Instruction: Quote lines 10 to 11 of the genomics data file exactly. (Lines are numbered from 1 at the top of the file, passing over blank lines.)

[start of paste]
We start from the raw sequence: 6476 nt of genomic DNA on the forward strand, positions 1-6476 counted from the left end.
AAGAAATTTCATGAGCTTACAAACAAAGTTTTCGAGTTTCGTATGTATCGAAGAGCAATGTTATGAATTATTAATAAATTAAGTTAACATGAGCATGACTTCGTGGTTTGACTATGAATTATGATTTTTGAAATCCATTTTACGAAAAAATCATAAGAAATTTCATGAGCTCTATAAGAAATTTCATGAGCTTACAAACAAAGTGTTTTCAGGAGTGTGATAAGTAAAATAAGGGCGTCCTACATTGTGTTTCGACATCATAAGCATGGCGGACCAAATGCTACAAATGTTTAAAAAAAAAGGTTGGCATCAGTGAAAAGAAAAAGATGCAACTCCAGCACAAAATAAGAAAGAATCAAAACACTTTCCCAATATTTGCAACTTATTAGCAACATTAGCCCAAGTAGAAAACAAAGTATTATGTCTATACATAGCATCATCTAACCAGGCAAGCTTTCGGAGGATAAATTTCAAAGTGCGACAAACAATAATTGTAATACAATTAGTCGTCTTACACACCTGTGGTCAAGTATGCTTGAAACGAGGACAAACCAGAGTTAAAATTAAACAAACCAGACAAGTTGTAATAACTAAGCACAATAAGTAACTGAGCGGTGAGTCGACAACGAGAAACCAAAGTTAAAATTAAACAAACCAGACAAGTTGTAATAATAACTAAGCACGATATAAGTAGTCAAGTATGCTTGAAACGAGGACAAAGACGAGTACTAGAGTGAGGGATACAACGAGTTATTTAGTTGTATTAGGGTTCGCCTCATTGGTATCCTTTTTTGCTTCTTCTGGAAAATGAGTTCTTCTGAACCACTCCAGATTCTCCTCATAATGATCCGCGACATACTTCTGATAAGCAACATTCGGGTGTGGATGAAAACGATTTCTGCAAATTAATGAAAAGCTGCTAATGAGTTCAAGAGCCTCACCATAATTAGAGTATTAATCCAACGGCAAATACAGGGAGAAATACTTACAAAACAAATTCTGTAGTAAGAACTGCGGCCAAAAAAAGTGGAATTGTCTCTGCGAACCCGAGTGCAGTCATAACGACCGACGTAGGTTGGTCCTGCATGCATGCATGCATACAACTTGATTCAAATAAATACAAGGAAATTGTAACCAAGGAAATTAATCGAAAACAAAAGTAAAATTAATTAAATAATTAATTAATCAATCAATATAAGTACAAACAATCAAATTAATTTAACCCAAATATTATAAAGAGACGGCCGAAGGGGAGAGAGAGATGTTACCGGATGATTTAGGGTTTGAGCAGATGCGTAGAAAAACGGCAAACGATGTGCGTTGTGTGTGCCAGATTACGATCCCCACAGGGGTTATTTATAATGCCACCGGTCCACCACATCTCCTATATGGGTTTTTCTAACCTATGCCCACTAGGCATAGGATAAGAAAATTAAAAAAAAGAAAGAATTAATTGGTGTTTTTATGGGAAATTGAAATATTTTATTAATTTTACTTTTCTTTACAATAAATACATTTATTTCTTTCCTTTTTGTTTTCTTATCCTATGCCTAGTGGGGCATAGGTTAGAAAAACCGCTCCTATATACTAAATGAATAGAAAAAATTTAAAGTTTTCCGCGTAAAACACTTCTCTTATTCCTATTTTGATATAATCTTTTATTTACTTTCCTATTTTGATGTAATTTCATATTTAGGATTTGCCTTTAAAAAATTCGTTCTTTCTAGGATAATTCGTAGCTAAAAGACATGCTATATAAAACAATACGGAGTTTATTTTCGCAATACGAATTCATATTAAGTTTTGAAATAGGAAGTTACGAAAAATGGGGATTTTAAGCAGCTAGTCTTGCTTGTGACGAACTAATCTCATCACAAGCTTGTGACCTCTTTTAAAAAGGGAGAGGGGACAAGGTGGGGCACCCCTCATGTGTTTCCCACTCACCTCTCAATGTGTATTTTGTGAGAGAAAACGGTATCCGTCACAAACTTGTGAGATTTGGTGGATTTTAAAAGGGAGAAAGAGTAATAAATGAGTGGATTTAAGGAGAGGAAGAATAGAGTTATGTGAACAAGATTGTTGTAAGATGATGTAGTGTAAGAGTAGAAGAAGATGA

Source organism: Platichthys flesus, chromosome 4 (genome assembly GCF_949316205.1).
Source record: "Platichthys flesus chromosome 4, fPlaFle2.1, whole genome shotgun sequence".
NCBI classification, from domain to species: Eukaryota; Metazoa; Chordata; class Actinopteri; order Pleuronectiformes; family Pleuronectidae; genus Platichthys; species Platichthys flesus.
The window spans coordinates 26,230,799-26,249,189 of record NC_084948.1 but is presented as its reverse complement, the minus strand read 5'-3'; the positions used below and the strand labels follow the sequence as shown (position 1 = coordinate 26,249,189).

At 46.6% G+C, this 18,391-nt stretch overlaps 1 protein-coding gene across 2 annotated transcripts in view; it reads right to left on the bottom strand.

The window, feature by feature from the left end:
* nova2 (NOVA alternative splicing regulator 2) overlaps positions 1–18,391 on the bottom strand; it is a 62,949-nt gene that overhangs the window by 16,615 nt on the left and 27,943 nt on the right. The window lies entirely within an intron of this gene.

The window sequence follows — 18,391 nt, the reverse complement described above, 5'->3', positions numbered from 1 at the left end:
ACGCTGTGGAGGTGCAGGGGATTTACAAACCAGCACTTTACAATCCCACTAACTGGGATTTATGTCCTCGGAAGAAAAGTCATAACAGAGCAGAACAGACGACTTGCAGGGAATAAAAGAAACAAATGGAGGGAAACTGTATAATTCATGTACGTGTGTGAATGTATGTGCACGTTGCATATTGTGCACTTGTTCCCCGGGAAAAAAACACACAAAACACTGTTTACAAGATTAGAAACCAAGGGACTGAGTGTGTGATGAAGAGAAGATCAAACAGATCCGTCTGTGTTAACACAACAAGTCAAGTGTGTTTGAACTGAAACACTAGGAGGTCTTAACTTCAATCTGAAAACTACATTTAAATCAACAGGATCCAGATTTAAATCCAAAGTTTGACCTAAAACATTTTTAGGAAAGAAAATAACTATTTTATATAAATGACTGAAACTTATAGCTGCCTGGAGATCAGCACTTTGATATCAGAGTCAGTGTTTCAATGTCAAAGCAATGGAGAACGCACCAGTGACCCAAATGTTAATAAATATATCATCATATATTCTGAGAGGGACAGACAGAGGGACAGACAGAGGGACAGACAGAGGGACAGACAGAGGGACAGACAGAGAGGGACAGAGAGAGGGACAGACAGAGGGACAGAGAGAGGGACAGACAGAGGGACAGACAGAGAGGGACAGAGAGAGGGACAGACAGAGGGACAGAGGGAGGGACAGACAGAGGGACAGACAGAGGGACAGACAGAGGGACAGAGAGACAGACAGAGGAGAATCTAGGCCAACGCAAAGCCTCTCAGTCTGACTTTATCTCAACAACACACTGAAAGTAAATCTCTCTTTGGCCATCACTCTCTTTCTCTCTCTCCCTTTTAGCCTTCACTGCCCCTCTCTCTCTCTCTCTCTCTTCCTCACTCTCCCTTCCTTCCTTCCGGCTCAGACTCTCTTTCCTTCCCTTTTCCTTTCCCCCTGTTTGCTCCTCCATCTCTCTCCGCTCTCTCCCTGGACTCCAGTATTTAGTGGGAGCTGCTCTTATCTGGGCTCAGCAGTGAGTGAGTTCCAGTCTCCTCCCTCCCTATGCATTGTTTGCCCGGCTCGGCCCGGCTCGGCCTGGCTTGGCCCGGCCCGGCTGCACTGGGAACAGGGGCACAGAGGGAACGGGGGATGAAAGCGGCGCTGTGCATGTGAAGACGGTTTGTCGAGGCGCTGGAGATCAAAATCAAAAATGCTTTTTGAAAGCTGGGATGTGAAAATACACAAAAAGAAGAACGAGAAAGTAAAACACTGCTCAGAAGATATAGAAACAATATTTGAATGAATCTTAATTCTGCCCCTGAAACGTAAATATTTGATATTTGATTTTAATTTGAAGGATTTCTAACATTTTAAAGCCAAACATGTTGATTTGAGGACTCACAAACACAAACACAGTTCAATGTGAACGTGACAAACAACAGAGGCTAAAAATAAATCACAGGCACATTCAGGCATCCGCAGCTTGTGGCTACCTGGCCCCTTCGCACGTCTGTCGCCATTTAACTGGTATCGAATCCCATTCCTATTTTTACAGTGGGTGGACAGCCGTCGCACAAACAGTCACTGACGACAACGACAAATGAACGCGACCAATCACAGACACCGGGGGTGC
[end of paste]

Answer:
The window sequence follows — 18,391 nt, the reverse complement described above, 5'->3', positions numbered from 1 at the left end:
ACGCTGTGGAGGTGCAGGGGATTTACAAACCAGCACTTTACAATCCCACTAACTGGGATTTATGTCCTCGGAAGAAAAGTCATAACAGAGCAGAACAGACGACTTGCAGGGAATAAAAGAAACAAATGGAGGGAAACTGTATAATTCATGTACGTGTGTGAATGTATGTGCACGTTGCATATTGTGCACTTGTTCCCCGGGAAAAAAACACACAAAACACTGTTTACAAGATTAGAAACCAAGGGACTGAGTGTGTGATGAAGAGAAGATCAAACAGATCCGTCTGTGTTAACACAACAAGTCAAGTGTGTTTGAACTGAAACACTAGGAGGTCTTAACTTCAATCTGAAAACTACATTTAAATCAACAGGATCCAGATTTAAATCCAAAGTTTGACCTAAAACATTTTTAGGAAAGAAAATAACTATTTTATATAAATGACTGAAACTTATAGCTGCCTGGAGATCAGCACTTTGATATCAGAGTCAGTGTTTCAATGTCAAAGCAATGGAGAACGCACCAGTGACCCAAATGTTAATAAATATATCATCATATATTCTGAGAGGGACAGACAGAGGGACAGACAGAGGGACAGACAGAGGGACAGACAGAGGGACAGACAGAGAGGGACAGAGAGAGGGACAGACAGAGGGACAGAGAGAGGGACAGACAGAGGGACAGACAGAGAGGGACAGAGAGAGGGACAGACAGAGGGACAGAGGGAGGGACAGACAGAGGGACAGACAGAGGGACAGACAGAGGGACAGAGAGACAGACAGAGGAGAATCTAGGCCAACGCAAAGCCTCTCAGTCTGACTTTATCTCAACAACACACTGAAAGTAAATCTCTCTTTGGCCATCACTCTCTTTCTCTCTCTCCCTTTTAGCCTTCACTGCCCCTCTCTCTCTCTCTCTCTCTTCCTCACTCTCCCTTCCTTCCTTCCGGCTCAGACTCTCTTTCCTTCCCTTTTCCTTTCCCCCTGTTTGCTCCTCCATCTCTCTCCGCTCTCTCCCTGGACTCCAGTATTTAGTGGGAGCTGCTCTTATCTGGGCTCAGCAGTGAGTGAGTTCCAGTCTCCTCCCTCCCTATGCATTGTTTGCCCGGCTCGGCCCGGCTCGGCCTGGCTTGGCCCGGCCCGGCTGCACTGGGAACAGGGGCACAGAGGGAACGGGGGATGAAAGCGGCGCTGTGCATGTGAAGACGGTTTGTCGAGGCGCTGGAGATCAAAATCAAAAATGCTTTTTGAAAGCTGGGATGTGAAAATACACAAAAAGAAGAACGAGAAAGTAAAACACTGCTCAGAAGATATAGAAACAATATTTGAATGAATCTTAATTCTGCCCCTGAAACGTAAATATTTGATATTTGATTTTAATTTGAAGGATTTCTAACATTTTAAAGCCAAACATGTTGATTTGAGGACTCACAAACACAAACACAGTTCAATGTGAACGTGACAAACAACAGAGGCTAAAAATAAATCACAGGCACATTCAGGCATCCGCAGCTTGTGGCTACCTGGCCCCTTCGCACGTCTGTCGCCATTTAACTGGTATCGAATCCCATTCCTATTTTTACAGTGGGTGGACAGCCGTCGCACAAACAGTCACTGACGACAACGACAAATGAACGCGACCAATCACAGACACCGGGGGTGC